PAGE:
But that’s not what I’m going to talk about. The nanafushigi I’m talking about, and what I think about when I hear the word, isn’t so much wonders like something that is awe inspiring, but instead it’s something that’s creepy and eerie and probably a little disturbing. Less wonders and more mysteries, so that’s why I’m going to call them the Seven Mysteries.

All over Japan, cities, prefectures, and even schools have their own nanafushigi or Seven Mysteries. Some are more like urban legends, while others are quite old and have been told for generations. So let me explain by giving you an example.

Honjō is an old Edo era name for an area in Tokyo called Sumida. One of the things it’s known for is its nanafushigi or Seven Mysteries. As a matter of fact, the Honjō Nanafushigi are so well known that there have been rakugo stories dedicated to them, ukiyoe woodblock prints carved of them, and an old movie or two about them. Even today, if you go to Sumida, you can visit the different sites of the nanafushigi. It’s much more urban now compared to back in the day, so the mood isn’t exactly right, but still, if you do your research, you can find statues and plaques on the spots where the mysterious occurrences took place.

Honjo Nanafushigi

So what are these mysterious occurrences? Let me give you a brief example of the Nanafushigi of Honjō. Number one is Oitebori. Imagine you have gone fishing on a dark, drizzly night, and you find you catch a lot of fish. You’re thrilled with your good luck, but since it’s late and you’re tired, you shoulder your bag full of fish and you head home. There isn’t another person in sight, so you nearly jump out of your skin when you hear a croaky voice coming from what sounds like the middle of the moat, saying, leave them, leave them. Frightened, you run home only to find, after you’ve made it safely, that your bag is completely empty. Even now, there’s a statue in Sumida of a kappa with two fish on its back, indicating the incident.

Okuri Chochin

Next, we have Okuri Chochin. Here, for some reason or another, you’re walking home alone late at night with no lantern. You’re frightened and anxious because it’s so dark and there’s not another person in sight. Suddenly, up ahead, you see a light. It’s the bobbing glow of another lantern. Thank goodness. You break into a jog to catch up with the lantern carrier, but you’re never able to do so. They’re always a little bit faster than you are, no matter how fast you run.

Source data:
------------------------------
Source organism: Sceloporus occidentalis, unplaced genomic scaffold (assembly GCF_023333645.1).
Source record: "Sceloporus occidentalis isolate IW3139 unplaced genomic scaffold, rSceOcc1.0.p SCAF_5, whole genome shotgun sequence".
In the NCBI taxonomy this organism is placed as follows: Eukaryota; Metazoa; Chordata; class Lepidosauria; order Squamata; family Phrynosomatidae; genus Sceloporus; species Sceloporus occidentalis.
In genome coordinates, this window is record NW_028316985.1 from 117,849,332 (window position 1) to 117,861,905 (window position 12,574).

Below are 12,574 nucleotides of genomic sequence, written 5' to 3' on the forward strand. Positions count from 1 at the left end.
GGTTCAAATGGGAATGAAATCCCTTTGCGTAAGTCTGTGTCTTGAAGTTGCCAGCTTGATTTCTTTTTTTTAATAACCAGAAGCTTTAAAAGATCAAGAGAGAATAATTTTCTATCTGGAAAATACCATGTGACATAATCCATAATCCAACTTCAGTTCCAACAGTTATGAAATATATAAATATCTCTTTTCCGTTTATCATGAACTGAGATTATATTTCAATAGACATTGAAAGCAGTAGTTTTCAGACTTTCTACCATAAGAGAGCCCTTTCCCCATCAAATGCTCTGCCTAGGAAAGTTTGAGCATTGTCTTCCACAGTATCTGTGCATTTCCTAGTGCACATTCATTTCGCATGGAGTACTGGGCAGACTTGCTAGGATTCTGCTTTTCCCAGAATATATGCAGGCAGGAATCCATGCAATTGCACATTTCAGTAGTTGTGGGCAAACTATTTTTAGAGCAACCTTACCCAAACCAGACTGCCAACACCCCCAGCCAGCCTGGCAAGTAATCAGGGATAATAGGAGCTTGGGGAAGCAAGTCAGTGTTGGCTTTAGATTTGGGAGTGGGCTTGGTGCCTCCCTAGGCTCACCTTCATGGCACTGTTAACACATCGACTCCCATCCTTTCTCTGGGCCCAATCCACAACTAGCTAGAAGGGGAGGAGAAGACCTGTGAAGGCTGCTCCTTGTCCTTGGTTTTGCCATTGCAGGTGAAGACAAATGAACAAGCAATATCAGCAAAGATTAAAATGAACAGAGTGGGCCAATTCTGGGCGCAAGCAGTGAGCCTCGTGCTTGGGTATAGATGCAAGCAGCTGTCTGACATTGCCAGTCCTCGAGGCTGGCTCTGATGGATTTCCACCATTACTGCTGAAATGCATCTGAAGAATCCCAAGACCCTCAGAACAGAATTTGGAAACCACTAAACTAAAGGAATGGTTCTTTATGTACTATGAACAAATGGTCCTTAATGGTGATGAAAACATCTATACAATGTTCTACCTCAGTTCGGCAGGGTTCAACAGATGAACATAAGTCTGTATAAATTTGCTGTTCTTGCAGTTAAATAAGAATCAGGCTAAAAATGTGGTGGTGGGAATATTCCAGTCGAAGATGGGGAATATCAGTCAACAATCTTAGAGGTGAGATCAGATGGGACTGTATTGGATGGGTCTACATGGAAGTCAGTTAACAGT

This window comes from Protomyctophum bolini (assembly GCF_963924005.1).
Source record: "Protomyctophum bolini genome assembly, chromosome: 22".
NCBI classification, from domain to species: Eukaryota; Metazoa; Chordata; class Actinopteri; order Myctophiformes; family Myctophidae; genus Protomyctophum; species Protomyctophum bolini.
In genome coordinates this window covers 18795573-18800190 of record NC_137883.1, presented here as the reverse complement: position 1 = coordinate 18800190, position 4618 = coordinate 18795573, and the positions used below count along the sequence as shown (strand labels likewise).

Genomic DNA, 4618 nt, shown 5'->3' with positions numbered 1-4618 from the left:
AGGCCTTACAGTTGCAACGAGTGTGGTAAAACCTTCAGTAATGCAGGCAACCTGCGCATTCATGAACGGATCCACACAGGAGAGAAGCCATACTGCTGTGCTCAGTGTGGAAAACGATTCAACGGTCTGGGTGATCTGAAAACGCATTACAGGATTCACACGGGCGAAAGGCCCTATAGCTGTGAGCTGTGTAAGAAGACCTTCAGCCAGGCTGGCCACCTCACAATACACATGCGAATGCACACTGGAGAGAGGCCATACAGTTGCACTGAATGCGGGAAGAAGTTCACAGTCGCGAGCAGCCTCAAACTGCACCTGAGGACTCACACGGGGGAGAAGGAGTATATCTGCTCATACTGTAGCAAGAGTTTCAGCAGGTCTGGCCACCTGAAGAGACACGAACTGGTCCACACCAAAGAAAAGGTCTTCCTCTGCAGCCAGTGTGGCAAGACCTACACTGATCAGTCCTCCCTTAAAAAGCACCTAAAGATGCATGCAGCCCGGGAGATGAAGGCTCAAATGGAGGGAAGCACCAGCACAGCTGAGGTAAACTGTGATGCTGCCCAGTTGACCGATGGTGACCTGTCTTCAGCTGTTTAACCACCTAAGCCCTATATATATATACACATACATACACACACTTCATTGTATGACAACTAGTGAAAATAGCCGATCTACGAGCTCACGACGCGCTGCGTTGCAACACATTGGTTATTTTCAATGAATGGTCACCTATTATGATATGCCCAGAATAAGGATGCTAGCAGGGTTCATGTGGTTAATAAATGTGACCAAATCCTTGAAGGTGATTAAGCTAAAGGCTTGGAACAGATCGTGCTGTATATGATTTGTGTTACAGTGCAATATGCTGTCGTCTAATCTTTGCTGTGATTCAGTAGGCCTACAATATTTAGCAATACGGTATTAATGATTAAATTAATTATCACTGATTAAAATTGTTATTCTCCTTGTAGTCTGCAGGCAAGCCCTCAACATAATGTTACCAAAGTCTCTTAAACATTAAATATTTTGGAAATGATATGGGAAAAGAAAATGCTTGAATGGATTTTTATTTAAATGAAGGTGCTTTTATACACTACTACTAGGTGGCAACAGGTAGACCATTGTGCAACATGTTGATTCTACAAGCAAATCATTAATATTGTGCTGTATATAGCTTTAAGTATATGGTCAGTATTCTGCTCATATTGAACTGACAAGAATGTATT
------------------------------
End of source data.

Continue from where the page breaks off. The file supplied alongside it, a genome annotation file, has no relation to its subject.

Okuri Hyoshigi

Then, there’s the story of Okuri Hyōshigi. I need to explain real quick an interesting old custom that is actually still performed sometimes in my neighborhood, and I imagine also in other rural parts of Japan. That is, during the dry months, men go out with two small blocks of wood called hyōshigi and clap them together, chanting loudly, hi no yoji, which basically means mind your fires. The men walk slowly, clapping and chanting all up and down the streets.

Now, this nanafushigi, Okuri Hyōshigi, told of how even when the men would stop clapping the wood, they could hear behind them the same clapping sound, almost as if someone were following them. Some believed it was an echo, but the phenomenon still happened even on rainy nights.

Akarinashi Soba

The next mystery of Honjō is Akarinashi Soba, the lightless soba seller. Here is a tale about a small outdoor soba stall, where every night the noodle stand would appear, but no one would be there to sell the noodles. Still, the andon oil lamp would be lit and stay lit all night long, with no one tending it or adding oil. If you approached the stand, you would have bad luck.

Kiezu No Andon

There’s another story that states the opposite. It’s called Kiezu No Andon, the oil lamp that doesn’t go out. Here there is an oil lamp, and it has enough oil, but no matter how hard someone tries to light it, the fire just goes out, doesn’t light. This is also very unlucky.

Ashiarai Yashiki

Next, Ashiarai Yashiki. This one is kind of fun. It’s the legend about how at night a giant foot would come crashing through the ceiling of some home. The foot was large, dirty, and covered in bristling thick hair. A booming voice would say, Ashiarai, or wash my foot. If the people in the house did as they were told, everything would be okay. If not, the foot would get angry and go stomping around, making a wreck of everything.

Ochiba Shinai

Then there is Ochiba Shinai Shii No Ki. In this tale, a certain Matsuura family lived in a large estate in the Honjo area. There on their land stood a very grand oak tree with thousands of acorns. However, no matter the weather, the tree never shed a single leaf. This freaked out the Matsuura family, and eventually they moved.

Kataba No Ashi